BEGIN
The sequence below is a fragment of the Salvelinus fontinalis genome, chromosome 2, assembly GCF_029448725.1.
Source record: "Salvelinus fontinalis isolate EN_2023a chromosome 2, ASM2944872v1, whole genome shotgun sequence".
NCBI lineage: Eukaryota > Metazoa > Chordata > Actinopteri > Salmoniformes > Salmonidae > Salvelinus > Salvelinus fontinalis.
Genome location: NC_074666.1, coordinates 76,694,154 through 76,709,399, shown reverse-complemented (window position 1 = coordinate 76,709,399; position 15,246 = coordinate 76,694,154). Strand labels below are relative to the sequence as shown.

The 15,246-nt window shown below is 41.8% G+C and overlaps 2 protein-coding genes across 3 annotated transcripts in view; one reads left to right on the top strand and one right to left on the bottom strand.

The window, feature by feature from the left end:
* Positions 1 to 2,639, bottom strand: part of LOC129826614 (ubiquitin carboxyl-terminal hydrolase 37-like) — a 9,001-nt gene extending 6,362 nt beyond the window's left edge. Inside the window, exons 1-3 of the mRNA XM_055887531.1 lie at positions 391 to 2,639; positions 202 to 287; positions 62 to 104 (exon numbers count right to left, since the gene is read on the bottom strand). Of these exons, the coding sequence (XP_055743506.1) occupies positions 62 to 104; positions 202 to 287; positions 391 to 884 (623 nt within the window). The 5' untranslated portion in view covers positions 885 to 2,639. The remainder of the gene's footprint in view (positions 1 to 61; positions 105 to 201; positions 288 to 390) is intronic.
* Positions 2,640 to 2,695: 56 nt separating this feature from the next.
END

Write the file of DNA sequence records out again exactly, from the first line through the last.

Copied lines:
The sequence below is a fragment of the Salvelinus fontinalis genome, chromosome 2, assembly GCF_029448725.1.
Source record: "Salvelinus fontinalis isolate EN_2023a chromosome 2, ASM2944872v1, whole genome shotgun sequence".
NCBI lineage: Eukaryota > Metazoa > Chordata > Actinopteri > Salmoniformes > Salmonidae > Salvelinus > Salvelinus fontinalis.
Genome location: NC_074666.1, coordinates 76,694,154 through 76,709,399, shown reverse-complemented (window position 1 = coordinate 76,709,399; position 15,246 = coordinate 76,694,154). Strand labels below are relative to the sequence as shown.

The 15,246-nt window shown below is 41.8% G+C and overlaps 2 protein-coding genes across 3 annotated transcripts in view; one reads left to right on the top strand and one right to left on the bottom strand.

The window, feature by feature from the left end:
* Positions 1 to 2,639, bottom strand: part of LOC129826614 (ubiquitin carboxyl-terminal hydrolase 37-like) — a 9,001-nt gene extending 6,362 nt beyond the window's left edge. Inside the window, exons 1-3 of the mRNA XM_055887531.1 lie at positions 391 to 2,639; positions 202 to 287; positions 62 to 104 (exon numbers count right to left, since the gene is read on the bottom strand). Of these exons, the coding sequence (XP_055743506.1) occupies positions 62 to 104; positions 202 to 287; positions 391 to 884 (623 nt within the window). The 5' untranslated portion in view covers positions 885 to 2,639. The remainder of the gene's footprint in view (positions 1 to 61; positions 105 to 201; positions 288 to 390) is intronic.
* Positions 2,640 to 2,695: 56 nt separating this feature from the next.